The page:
A CONSERVATIVE MS has resigned the Senedd's reform committee in response to changes proposed by the Welsh Government and Plaid Cymru this morning.

Darren Millar, member for Clwyd West, announced his resignation from the Special Purpose Committee on Senedd Reform this afternoon, citing the "disrespectful" announcement, which he believes to be premature.

He said though the Tories have been opposed to reform it had accepted there is a mandate for change but claimed the announcement of the changes backed by Labour and Plaid is an attempt to steal the inatiative from the committee charged with examining the issue.

"My party has always opposed an increase to the number of members of the Senedd," Mr Millar said.

"But we have consistently said that we recognise that there's a majority of members of the Senedd that want to see reform, and that there's a mandate to deliver some - and on that basis, we joined the Senedd Reform Committee in good faith, in order to play a constructive part in the role and work of that committee, in order that it could make recommendations that the Welsh Government could deliver on.

"That has been undermined today - the work of the Senedd has been undermined today."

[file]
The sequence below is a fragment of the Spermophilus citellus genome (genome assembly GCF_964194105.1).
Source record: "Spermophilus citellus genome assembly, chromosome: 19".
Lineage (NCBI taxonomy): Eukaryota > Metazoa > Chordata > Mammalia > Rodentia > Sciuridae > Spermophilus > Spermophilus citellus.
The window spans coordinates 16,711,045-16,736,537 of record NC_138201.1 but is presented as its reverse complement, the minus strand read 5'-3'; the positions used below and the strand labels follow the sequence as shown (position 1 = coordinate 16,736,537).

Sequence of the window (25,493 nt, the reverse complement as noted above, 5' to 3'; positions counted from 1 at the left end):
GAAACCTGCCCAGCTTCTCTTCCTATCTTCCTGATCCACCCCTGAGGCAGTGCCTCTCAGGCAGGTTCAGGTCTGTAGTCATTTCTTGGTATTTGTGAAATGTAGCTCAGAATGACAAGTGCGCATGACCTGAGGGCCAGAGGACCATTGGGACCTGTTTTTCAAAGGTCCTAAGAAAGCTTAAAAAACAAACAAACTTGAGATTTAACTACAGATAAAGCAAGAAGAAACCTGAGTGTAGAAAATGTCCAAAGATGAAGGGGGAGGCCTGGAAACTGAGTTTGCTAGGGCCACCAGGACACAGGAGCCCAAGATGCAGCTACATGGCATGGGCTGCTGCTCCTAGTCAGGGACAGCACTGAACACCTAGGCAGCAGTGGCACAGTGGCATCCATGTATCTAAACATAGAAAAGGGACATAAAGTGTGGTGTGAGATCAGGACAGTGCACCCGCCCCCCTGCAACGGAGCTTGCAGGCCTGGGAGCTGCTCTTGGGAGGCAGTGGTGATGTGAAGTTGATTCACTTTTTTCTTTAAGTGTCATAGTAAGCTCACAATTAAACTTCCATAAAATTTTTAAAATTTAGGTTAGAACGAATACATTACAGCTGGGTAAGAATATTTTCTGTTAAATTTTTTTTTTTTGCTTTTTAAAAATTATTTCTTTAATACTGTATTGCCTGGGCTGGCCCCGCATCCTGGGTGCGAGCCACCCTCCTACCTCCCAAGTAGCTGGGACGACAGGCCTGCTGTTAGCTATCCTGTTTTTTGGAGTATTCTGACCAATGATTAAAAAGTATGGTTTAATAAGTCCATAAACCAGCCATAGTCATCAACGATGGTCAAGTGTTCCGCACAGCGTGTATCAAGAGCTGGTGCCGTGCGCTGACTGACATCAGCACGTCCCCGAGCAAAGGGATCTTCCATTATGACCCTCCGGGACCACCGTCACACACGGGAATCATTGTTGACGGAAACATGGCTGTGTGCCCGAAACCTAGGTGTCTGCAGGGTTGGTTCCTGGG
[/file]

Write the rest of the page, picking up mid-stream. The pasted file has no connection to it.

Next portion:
The Senedd reforms, unveiled in a joint statement by First Minister Mark Drakeford and Plaid Cymru leader Adam Price, included proposals to increase the number of Senedd Members (MSs) from 60 to 96, the introduction of statutory gender quotas, and a change of voting system that would see all Senedd Members elected through Proportional Representation only.

As a Special Purpose Committee on Senedd Reform was formed in October 2021, and its work is still ongoing, Mr Millar believes that the announcement was premature - and "disrespectful" to the committee's members.

He accused Drakeford and Price of "strong-arming" the committee "on the basis of cosy discussions in ministerial offices".

Earlier today, Welsh Liberal Democrats leader Jane Dodds also criticised the announcement, on the basis that reforms did not go far enough.

 

 

"The statement falls short of what we need to create a Senedd and a democracy that's fit for Wales," she said.

"The proposed constituency map will mean nothing to communities, and we will still be lumbered with a voting system that fails to ensure that votes match seats.

"Plaid Cymru appeared to have abandoned their commitment to Single Transferrable Votes (STV).

"In a scramble to make an announcement, Plaid Cymru and Labour have ensured that the debate about whether the Senedd is fit for purpose will start no sooner than these proposals are brought into law."

STV is an alternative voting system in which the public ranks candidates according to preference, rather than casting a single vote.

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This system is currently used for elections in countries including Northern Ireland, the Irish Republic and Australia.

Plaid Cymru, which backed the reforms announced today, previously endorsed expanding the Senedd to 100 members and introducing the STV system.

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